5 questions with Deepak Kamra and Maha Ibrahim

Digital media consumption is growing by leaps and bounds. But as for exits, as in most sectors this past year, they’ve been scarce.

For Deepak Kamra and Maha Ibrahim, general partners of Canaan Partners, the sluggish exit environment hasn’t been a deterrent for new investment in the sector.

Over the past two years, Canaan has invested in more than 20 companies delivering content and services online. Portfolio additions include Web payment provider eBillme, social media dating service Zoosk, fantasy sports and television community site developer Watercooler and peer-to-peer loan site Lending Club.

Canaan is looking to expand its digital media holdings as well, say Kamra and Ibrahim, who define the space to include everything from online advertising to social media to e-commerce. The two sat down with PE Week Senior Editor Joanna Glasner recently to discuss the firm’s strategy.

Q: What are you looking for in new investments?

Kamra: Subscription revenue is where the action is at. That’s where Zoosk makes the vast majority of its revenue. We’re looking for more things like Zoosk, though we’re focusing more on gaming and virtual currency.

We also like companies that are doing analytics for social networks. We’re also looking for commerce applications using social networks, and how we can take social functionality and apply it to mobile.

Q: What models are you avoiding?

Kamra: We look warily on advertising-based models. It’s not that we don’t look at advertising investments. For example, we invested in Tremor Media, a leader in online video advertising. But there are very few companies that’ll be able to make a profitable living off advertising alone.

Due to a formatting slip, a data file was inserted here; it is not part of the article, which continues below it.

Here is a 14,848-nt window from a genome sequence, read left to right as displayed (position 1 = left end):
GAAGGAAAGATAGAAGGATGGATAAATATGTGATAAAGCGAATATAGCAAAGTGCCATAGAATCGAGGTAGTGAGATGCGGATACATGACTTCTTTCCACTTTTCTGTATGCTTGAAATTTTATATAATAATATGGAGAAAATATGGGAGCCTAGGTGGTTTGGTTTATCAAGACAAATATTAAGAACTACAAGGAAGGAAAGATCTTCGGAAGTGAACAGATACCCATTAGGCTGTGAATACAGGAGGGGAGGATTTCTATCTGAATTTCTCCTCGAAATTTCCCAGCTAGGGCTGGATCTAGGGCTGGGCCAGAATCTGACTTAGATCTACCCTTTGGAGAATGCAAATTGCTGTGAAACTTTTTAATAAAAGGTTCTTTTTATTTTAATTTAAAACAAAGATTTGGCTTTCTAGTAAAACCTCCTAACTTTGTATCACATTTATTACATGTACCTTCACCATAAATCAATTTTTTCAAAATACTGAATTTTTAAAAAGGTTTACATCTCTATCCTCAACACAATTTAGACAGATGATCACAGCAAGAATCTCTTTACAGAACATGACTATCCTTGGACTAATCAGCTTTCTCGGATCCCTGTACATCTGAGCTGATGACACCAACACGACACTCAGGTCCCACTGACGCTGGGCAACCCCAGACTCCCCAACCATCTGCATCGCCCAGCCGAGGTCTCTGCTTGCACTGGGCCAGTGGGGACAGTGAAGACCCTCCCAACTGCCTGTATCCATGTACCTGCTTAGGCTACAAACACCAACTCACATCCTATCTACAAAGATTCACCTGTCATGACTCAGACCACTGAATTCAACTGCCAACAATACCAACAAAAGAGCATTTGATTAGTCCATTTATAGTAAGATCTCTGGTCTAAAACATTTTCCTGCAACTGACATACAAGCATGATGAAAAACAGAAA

Q: Is it relatively cheap to launch a digital media startup?

Kamra: There are always going to be entrepreneurs who think: ‘I can do this on the cheap and sell it for $10 million.’ Those who really want to grow to scale have to be mature enough and ambitious enough to go and raise venture capital. Zoosk, for example, could turn profitable at any point if they wanted to. It’s just a question of how much do they spend on marketing and growth.

Q: How has the recession affected your investment approach?

Ibrahim: Q1 was difficult for a lot of our companies in digital media. Frankly, I think it was a good experience in retrospect because it caused companies like Watercooler to think about how to diversify away from advertising.

Q: When will exits pick up again in digital media?

Ibrahim: For now, the media companies are still reeling because while they’re diversified, they’re diversified in things that are considered discretionary spending. Plus, it’s been well chronicled that advertising dollars are moving away from television. That’s a big reason why large media companies, even though they have tremendous assets, are pulling back right now from acquiring companies. They have to restructure internally before they can think about growing. It’s hard to justify a huge premium on exits. For instance, if you’re Yahoo, how do you lay off thousands of people and justify a $600 million acquisition?

But we do have exciting companies that should by all rights be going public in the next two years. For example we have three in our portfolio, though I can’t name them, which are doing well over $50 million in annual revenue.